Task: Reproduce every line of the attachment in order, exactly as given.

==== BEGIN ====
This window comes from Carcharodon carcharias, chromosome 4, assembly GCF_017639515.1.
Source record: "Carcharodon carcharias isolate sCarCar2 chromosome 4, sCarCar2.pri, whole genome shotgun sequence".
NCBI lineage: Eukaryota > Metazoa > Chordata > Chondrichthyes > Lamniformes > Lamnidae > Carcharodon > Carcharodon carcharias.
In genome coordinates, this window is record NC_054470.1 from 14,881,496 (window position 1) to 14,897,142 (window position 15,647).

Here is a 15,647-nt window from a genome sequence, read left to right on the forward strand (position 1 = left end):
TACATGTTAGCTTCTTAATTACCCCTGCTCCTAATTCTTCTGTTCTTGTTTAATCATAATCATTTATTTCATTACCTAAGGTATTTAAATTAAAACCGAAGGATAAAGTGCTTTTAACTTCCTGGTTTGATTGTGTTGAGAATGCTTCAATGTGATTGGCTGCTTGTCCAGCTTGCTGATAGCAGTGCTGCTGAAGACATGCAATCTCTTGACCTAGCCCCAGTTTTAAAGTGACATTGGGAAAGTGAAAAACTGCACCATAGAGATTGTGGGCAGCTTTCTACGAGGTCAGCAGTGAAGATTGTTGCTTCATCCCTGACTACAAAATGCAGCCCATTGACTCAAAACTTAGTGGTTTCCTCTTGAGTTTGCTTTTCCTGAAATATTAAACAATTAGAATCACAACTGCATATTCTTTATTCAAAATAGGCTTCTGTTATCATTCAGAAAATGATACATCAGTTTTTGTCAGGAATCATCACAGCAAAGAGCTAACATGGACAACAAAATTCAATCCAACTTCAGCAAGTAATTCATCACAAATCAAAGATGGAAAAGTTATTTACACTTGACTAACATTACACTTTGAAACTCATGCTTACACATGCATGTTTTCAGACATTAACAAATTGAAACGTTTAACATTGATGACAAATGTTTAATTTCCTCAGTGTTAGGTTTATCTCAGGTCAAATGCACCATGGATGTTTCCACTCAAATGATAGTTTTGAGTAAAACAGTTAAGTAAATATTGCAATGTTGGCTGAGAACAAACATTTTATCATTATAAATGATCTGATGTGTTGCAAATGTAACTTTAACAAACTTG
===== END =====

This window comes from Carcharodon carcharias, chromosome 4, assembly GCF_017639515.1.
Source record: "Carcharodon carcharias isolate sCarCar2 chromosome 4, sCarCar2.pri, whole genome shotgun sequence".
NCBI lineage: Eukaryota > Metazoa > Chordata > Chondrichthyes > Lamniformes > Lamnidae > Carcharodon > Carcharodon carcharias.
In genome coordinates, this window is record NC_054470.1 from 14,881,496 (window position 1) to 14,897,142 (window position 15,647).

Here is a 15,647-nt window from a genome sequence, read left to right on the forward strand (position 1 = left end):
TACATGTTAGCTTCTTAATTACCCCTGCTCCTAATTCTTCTGTTCTTGTTTAATCATAATCATTTATTTCATTACCTAAGGTATTTAAATTAAAACCGAAGGATAAAGTGCTTTTAACTTCCTGGTTTGATTGTGTTGAGAATGCTTCAATGTGATTGGCTGCTTGTCCAGCTTGCTGATAGCAGTGCTGCTGAAGACATGCAATCTCTTGACCTAGCCCCAGTTTTAAAGTGACATTGGGAAAGTGAAAAACTGCACCATAGAGATTGTGGGCAGCTTTCTACGAGGTCAGCAGTGAAGATTGTTGCTTCATCCCTGACTACAAAATGCAGCCCATTGACTCAAAACTTAGTGGTTTCCTCTTGAGTTTGCTTTTCCTGAAATATTAAACAATTAGAATCACAACTGCATATTCTTTATTCAAAATAGGCTTCTGTTATCATTCAGAAAATGATACATCAGTTTTTGTCAGGAATCATCACAGCAAAGAGCTAACATGGACAACAAAATTCAATCCAACTTCAGCAAGTAATTCATCACAAATCAAAGATGGAAAAGTTATTTACACTTGACTAACATTACACTTTGAAACTCATGCTTACACATGCATGTTTTCAGACATTAACAAATTGAAACGTTTAACATTGATGACAAATGTTTAATTTCCTCAGTGTTAGGTTTATCTCAGGTCAAATGCACCATGGATGTTTCCACTCAAATGATAGTTTTGAGTAAAACAGTTAAGTAAATATTGCAATGTTGGCTGAGAACAAACATTTTATCATTATAAATGATCTGATGTGTTGCAAATGTAACTTTAACAAACTTG